I talk about museums a lot on this site. Probably more than I should. But I can’t help it. Spending a couple of hours in a museum is one of my all-time favourite things to do, because I love learning about history, experiencing art, and/or taking in an exhibition. Museums can act as a window into cultures, people, and/or time periods that are otherwise inaccessible. But they can also be a wonderful supplement to something you just saw or experienced. Such was the case during my recent visit to Siem Reap.
Earlier this month, I was incredibly fortunate to have had the opportunity to travel to Cambodia. I didn’t know what to expect, having never been to Southeast Asia before. But it only took 24 hours for me to fall head over heels in love with this country. It is stunningly beautiful, the people are wonderfully hospitable, and my days were filled with one incredible adventure after the other. One of those adventures was finally getting to see the beauty of Angkor Wat in person.
The Gateway to the Khmer Empire
Angkor Wat was built during the Khmer Empire that spanned the 9th to 15th centuries. Today, it is the largest religious site in the world. It is also simply extraordinary. For two days, I explored temples and monuments. I climbed up towers and walked down stone galleries. And all the while, I couldn’t stop marvelling at the fact that I wasn’t actually on a film set. Everything before me was real, and it was breathtakingly beautiful.
As is typical when I travel, I had hired a guide to show me around Angkor Wat. And he was wonderful. Funny and informative, he guided me through all of the main temples, and he told me the entire history of the site. At the end of the two days, I was both exhausted and exhilarated. It was a once in a lifetime visit, and Angkor Wat certainly didn’t disappoint. So perhaps that’s why my guide was more than a little perplexed when I told him about my plan to visit the Angkor National Museum the following day. Why would I want to visit a museum that’s simply a repeat of everything I had just seen in person?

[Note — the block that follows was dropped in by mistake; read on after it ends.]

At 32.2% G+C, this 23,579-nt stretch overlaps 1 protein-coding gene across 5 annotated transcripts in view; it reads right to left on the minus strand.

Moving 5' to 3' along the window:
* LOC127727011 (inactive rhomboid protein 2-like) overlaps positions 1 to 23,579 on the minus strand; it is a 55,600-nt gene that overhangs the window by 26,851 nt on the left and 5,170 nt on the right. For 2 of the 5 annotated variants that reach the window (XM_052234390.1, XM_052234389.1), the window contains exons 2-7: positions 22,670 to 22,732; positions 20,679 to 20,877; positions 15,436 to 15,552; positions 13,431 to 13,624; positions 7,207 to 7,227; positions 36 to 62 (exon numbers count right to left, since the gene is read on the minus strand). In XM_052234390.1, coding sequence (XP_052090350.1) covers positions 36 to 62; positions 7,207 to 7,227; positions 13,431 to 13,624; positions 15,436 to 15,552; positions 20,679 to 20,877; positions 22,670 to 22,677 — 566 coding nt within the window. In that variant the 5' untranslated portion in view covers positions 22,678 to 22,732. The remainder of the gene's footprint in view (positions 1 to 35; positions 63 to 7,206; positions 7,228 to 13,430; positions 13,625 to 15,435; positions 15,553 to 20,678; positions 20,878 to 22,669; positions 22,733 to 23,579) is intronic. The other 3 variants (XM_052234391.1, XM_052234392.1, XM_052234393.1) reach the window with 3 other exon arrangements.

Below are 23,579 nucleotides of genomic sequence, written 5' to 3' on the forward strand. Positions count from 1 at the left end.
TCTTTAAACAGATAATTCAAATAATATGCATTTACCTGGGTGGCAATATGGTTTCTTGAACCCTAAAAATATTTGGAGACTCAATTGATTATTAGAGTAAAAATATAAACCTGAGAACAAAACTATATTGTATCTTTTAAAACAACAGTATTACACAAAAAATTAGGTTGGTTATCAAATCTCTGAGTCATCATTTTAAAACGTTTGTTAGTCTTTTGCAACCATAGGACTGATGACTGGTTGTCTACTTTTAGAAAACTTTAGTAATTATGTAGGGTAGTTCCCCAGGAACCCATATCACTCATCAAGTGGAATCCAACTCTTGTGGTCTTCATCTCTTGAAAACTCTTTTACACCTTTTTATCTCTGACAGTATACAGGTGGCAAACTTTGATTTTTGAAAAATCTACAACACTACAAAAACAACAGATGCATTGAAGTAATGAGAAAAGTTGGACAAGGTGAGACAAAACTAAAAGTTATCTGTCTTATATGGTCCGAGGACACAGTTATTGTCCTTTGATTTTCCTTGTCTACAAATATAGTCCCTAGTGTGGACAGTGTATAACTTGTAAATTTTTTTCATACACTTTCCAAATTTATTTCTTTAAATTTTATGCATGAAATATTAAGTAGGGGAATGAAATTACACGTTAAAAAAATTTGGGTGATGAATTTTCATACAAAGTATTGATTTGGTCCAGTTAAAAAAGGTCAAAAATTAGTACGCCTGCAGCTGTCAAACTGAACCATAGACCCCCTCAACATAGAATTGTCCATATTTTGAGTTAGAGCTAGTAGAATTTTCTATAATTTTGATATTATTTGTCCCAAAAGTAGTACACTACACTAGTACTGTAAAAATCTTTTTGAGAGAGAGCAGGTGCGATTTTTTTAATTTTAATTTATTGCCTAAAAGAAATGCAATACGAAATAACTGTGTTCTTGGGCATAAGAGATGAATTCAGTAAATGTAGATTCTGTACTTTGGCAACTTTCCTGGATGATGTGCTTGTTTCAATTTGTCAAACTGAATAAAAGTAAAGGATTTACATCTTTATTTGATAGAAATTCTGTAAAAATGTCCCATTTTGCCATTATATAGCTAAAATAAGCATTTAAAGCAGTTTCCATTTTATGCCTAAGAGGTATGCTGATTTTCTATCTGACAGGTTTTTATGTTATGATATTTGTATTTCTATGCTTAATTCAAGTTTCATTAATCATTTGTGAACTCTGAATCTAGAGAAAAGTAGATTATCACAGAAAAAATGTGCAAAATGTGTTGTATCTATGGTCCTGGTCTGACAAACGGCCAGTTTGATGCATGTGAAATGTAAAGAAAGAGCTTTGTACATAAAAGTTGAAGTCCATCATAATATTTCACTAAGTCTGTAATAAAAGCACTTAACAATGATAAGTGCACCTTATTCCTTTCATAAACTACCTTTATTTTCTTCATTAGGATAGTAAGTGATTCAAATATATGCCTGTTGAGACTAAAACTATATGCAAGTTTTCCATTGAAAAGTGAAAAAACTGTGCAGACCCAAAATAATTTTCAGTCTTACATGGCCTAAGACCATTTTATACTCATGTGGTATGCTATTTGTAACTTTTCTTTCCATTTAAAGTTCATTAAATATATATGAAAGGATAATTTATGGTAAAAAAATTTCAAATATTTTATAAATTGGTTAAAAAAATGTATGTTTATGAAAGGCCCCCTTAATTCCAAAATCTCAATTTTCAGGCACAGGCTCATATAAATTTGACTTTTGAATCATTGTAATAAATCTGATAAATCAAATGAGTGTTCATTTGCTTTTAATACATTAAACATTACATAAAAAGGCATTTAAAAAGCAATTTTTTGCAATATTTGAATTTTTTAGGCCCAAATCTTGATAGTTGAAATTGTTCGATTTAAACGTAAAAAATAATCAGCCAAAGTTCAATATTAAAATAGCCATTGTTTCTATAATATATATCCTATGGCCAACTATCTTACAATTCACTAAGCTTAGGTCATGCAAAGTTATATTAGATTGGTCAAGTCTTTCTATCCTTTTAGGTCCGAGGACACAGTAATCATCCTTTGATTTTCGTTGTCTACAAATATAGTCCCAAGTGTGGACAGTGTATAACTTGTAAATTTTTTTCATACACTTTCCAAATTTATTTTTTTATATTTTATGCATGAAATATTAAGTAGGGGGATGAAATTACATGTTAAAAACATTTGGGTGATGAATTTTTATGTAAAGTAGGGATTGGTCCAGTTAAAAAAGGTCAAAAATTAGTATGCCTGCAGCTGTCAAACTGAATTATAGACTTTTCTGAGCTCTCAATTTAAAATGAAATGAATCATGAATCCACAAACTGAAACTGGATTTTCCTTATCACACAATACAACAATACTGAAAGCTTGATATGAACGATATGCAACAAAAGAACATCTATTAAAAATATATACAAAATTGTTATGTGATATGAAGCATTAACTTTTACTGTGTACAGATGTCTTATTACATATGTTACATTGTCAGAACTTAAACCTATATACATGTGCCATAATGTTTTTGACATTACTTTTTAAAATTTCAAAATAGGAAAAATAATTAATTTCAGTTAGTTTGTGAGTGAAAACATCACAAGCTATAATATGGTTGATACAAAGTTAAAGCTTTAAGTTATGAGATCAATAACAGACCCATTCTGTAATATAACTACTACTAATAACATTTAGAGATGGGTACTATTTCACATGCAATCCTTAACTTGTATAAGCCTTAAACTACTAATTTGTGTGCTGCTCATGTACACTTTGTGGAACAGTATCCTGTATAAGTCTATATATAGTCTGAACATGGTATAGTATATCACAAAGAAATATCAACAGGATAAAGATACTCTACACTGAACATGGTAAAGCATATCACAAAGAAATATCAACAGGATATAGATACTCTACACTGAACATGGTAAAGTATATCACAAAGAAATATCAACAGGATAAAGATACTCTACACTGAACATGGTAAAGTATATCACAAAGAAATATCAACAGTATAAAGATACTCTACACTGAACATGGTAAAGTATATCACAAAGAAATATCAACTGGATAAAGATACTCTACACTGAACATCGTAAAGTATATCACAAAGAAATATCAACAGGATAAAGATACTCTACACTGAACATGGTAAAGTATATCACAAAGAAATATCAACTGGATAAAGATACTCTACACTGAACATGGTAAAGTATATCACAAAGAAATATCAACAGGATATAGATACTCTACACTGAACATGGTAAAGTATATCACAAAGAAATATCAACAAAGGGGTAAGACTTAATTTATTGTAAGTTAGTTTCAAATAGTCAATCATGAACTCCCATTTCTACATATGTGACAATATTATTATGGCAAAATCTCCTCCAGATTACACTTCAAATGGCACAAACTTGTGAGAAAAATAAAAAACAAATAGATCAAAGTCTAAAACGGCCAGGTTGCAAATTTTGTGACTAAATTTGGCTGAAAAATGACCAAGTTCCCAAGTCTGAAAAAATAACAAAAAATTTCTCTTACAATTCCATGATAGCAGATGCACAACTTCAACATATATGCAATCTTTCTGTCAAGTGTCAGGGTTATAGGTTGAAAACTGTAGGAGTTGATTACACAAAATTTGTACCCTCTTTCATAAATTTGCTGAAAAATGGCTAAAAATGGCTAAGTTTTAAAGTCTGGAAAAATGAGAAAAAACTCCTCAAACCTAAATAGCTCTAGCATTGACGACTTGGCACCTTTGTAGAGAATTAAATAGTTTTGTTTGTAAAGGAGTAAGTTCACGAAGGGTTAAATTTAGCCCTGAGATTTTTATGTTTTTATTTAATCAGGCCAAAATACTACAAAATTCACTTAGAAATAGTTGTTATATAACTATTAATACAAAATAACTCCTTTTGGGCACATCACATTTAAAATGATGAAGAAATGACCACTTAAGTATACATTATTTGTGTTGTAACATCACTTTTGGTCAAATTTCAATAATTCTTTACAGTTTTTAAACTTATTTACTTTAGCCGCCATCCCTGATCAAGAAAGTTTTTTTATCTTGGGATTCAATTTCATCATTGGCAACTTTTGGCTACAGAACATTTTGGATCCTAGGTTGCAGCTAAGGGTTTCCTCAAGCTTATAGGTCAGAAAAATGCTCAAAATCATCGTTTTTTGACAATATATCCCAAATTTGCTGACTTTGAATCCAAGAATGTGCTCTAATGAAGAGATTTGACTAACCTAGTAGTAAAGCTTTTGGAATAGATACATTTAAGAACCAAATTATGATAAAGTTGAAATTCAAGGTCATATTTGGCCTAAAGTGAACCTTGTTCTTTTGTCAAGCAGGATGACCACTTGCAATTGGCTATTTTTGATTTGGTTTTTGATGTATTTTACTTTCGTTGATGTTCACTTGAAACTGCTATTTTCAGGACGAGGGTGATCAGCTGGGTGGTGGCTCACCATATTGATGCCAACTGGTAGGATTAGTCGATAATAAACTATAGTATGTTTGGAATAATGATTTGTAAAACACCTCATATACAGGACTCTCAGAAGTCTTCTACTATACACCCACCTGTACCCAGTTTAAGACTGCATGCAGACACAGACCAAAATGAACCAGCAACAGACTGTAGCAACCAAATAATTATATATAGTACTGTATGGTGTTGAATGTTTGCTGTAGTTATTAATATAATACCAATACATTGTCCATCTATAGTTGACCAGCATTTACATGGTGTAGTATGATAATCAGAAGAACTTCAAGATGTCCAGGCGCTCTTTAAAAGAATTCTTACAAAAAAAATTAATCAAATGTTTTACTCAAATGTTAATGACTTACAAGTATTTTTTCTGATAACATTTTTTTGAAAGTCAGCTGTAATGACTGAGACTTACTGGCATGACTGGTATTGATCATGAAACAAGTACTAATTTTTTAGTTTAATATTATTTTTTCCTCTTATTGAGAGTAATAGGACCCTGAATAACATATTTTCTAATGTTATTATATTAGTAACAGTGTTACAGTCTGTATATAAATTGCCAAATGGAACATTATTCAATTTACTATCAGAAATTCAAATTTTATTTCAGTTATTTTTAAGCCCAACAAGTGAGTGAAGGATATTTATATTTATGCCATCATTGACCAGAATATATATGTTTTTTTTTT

I’ll admit that I had had the same thought myself. The entrance fee for the museum was steep for Cambodia. And after being somewhat underwhelmed by the national museum in Phnom Penh, I certainly had my reservations about this one. However, in the end, my love of museums won out. And thank goodness it did. I ended up spending over three hours at the Angkor National Museum, and I loved every minute of it.
The History Only a Museum Can Tell
While it was true that the exhibition halls contained a lot of information that I had already heard from my guide, this information was presented in an entirely different way. Each gallery highlighted artifacts around a certain theme, and there definitely was more of an overall narrative flow to the visit. The museum also included several multimedia displays that presented scenery, viewpoints, and images that were not possible to see in person. For example, there was a video of the Angkor Wat equinox, something that I wasn’t able to see in person because of the timing of my trip. But I still got to experience it thanks to the museum’s incredible digital projections. And it was amazing.
There’s also the simple fact that while actually walking among the ruins of Angkor Wat, I was often too overwhelmed by the beauty and magnitude of history that surrounded me to properly take in the information my guide was telling me. It’s hard to concentrate on dates and names of kings when you’re literally walking through the locations they used for Tomb Raider.
Always Make Time for the Museum
My experience at the Angkor National Museum was a wonderful reminder of why I always make time for museums. Even if it’s just a small gallery that’s adjacent to whatever site I just walked through, it’s almost always worth it. You never know what information you may have missed while you were staring wide-eyed at your beautiful surroundings. Information that can greatly enhance and enrich your understanding of what you just saw.
So the next time you’re traveling, be it to Paris or Angkor Wat, I highly recommend that you take the time to visit these museums. There’s always more to learn about the places you visit.
Laura Moore is a professional storyteller who loves history and the many stories that make Paris one of the most fascinating cities in the world. Join one of her signature tours to learn the story of a city.